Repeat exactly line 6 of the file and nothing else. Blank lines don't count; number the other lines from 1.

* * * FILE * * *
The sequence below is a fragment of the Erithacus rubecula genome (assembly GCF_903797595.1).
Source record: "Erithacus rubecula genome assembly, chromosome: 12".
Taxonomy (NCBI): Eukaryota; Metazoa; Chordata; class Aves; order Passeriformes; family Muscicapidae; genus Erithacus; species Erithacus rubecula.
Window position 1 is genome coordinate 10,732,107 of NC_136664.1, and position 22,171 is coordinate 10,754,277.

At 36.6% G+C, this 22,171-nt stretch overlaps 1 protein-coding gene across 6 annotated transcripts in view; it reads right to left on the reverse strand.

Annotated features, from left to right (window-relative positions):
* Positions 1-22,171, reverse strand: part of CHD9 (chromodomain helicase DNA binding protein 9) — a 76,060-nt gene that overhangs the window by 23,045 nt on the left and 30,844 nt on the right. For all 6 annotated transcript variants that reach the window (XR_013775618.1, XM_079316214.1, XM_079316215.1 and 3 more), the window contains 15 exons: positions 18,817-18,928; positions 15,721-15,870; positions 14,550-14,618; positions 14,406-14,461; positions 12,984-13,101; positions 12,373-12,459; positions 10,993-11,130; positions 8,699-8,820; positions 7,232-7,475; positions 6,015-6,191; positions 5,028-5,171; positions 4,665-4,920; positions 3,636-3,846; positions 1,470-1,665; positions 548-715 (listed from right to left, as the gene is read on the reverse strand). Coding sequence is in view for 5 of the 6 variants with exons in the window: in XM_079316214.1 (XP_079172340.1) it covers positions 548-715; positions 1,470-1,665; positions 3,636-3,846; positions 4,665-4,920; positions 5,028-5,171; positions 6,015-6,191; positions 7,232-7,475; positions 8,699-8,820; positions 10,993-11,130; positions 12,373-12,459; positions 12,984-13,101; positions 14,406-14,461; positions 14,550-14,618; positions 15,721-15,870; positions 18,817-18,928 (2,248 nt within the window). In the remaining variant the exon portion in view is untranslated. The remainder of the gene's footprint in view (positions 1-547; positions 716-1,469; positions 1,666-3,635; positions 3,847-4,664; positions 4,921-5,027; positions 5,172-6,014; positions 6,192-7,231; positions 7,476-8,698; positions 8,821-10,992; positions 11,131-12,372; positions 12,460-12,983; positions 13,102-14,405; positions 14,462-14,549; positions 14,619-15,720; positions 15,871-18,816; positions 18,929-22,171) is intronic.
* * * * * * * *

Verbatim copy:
Annotated features, from left to right (window-relative positions):